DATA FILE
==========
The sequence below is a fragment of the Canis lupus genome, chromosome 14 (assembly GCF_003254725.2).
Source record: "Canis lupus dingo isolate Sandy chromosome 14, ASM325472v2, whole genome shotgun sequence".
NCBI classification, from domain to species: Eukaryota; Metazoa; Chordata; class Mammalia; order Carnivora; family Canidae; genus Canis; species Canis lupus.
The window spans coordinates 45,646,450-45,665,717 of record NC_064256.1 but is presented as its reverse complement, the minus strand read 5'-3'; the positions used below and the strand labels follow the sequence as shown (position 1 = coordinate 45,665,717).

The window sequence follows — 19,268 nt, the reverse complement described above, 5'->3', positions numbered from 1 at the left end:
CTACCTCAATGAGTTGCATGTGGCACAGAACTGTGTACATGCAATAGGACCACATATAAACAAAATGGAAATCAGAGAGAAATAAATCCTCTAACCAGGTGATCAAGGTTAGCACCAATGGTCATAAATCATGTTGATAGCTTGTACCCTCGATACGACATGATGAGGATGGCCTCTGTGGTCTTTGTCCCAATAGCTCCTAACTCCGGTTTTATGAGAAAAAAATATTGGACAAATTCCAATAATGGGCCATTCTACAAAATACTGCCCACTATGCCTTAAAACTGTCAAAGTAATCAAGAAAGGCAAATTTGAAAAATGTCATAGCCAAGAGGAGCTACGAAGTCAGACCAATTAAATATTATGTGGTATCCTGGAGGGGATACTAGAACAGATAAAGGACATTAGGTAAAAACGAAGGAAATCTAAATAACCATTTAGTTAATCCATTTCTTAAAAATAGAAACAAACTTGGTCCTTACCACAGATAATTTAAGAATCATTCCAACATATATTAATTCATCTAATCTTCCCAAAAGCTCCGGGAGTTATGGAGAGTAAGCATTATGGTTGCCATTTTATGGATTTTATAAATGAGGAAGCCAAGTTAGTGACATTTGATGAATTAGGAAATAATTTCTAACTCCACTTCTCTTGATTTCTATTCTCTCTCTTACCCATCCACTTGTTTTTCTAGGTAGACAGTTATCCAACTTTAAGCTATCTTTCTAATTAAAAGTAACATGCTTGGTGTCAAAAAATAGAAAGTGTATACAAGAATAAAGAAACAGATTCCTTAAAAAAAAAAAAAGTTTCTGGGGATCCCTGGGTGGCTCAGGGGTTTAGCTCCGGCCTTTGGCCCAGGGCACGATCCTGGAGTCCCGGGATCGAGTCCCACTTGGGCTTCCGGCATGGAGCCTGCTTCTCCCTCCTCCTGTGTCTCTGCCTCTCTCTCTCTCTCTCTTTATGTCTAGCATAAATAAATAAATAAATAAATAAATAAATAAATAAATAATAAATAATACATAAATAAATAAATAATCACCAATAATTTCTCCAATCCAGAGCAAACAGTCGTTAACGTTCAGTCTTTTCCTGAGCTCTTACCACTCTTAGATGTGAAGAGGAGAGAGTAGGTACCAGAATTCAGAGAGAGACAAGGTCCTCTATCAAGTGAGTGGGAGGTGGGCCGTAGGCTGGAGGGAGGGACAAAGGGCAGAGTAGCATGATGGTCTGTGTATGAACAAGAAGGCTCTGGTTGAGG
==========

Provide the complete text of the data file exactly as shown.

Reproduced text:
The sequence below is a fragment of the Canis lupus genome, chromosome 14 (assembly GCF_003254725.2).
Source record: "Canis lupus dingo isolate Sandy chromosome 14, ASM325472v2, whole genome shotgun sequence".
NCBI classification, from domain to species: Eukaryota; Metazoa; Chordata; class Mammalia; order Carnivora; family Canidae; genus Canis; species Canis lupus.
The window spans coordinates 45,646,450-45,665,717 of record NC_064256.1 but is presented as its reverse complement, the minus strand read 5'-3'; the positions used below and the strand labels follow the sequence as shown (position 1 = coordinate 45,665,717).

The window sequence follows — 19,268 nt, the reverse complement described above, 5'->3', positions numbered from 1 at the left end:
CTACCTCAATGAGTTGCATGTGGCACAGAACTGTGTACATGCAATAGGACCACATATAAACAAAATGGAAATCAGAGAGAAATAAATCCTCTAACCAGGTGATCAAGGTTAGCACCAATGGTCATAAATCATGTTGATAGCTTGTACCCTCGATACGACATGATGAGGATGGCCTCTGTGGTCTTTGTCCCAATAGCTCCTAACTCCGGTTTTATGAGAAAAAAATATTGGACAAATTCCAATAATGGGCCATTCTACAAAATACTGCCCACTATGCCTTAAAACTGTCAAAGTAATCAAGAAAGGCAAATTTGAAAAATGTCATAGCCAAGAGGAGCTACGAAGTCAGACCAATTAAATATTATGTGGTATCCTGGAGGGGATACTAGAACAGATAAAGGACATTAGGTAAAAACGAAGGAAATCTAAATAACCATTTAGTTAATCCATTTCTTAAAAATAGAAACAAACTTGGTCCTTACCACAGATAATTTAAGAATCATTCCAACATATATTAATTCATCTAATCTTCCCAAAAGCTCCGGGAGTTATGGAGAGTAAGCATTATGGTTGCCATTTTATGGATTTTATAAATGAGGAAGCCAAGTTAGTGACATTTGATGAATTAGGAAATAATTTCTAACTCCACTTCTCTTGATTTCTATTCTCTCTCTTACCCATCCACTTGTTTTTCTAGGTAGACAGTTATCCAACTTTAAGCTATCTTTCTAATTAAAAGTAACATGCTTGGTGTCAAAAAATAGAAAGTGTATACAAGAATAAAGAAACAGATTCCTTAAAAAAAAAAAAAGTTTCTGGGGATCCCTGGGTGGCTCAGGGGTTTAGCTCCGGCCTTTGGCCCAGGGCACGATCCTGGAGTCCCGGGATCGAGTCCCACTTGGGCTTCCGGCATGGAGCCTGCTTCTCCCTCCTCCTGTGTCTCTGCCTCTCTCTCTCTCTCTCTTTATGTCTAGCATAAATAAATAAATAAATAAATAAATAAATAAATAAATAATAAATAATACATAAATAAATAAATAATCACCAATAATTTCTCCAATCCAGAGCAAACAGTCGTTAACGTTCAGTCTTTTCCTGAGCTCTTACCACTCTTAGATGTGAAGAGGAGAGAGTAGGTACCAGAATTCAGAGAGAGACAAGGTCCTCTATCAAGTGAGTGGGAGGTGGGCCGTAGGCTGGAGGGAGGGACAAAGGGCAGAGTAGCATGATGGTCTGTGTATGAACAAGAAGGCTCTGGTTGAGG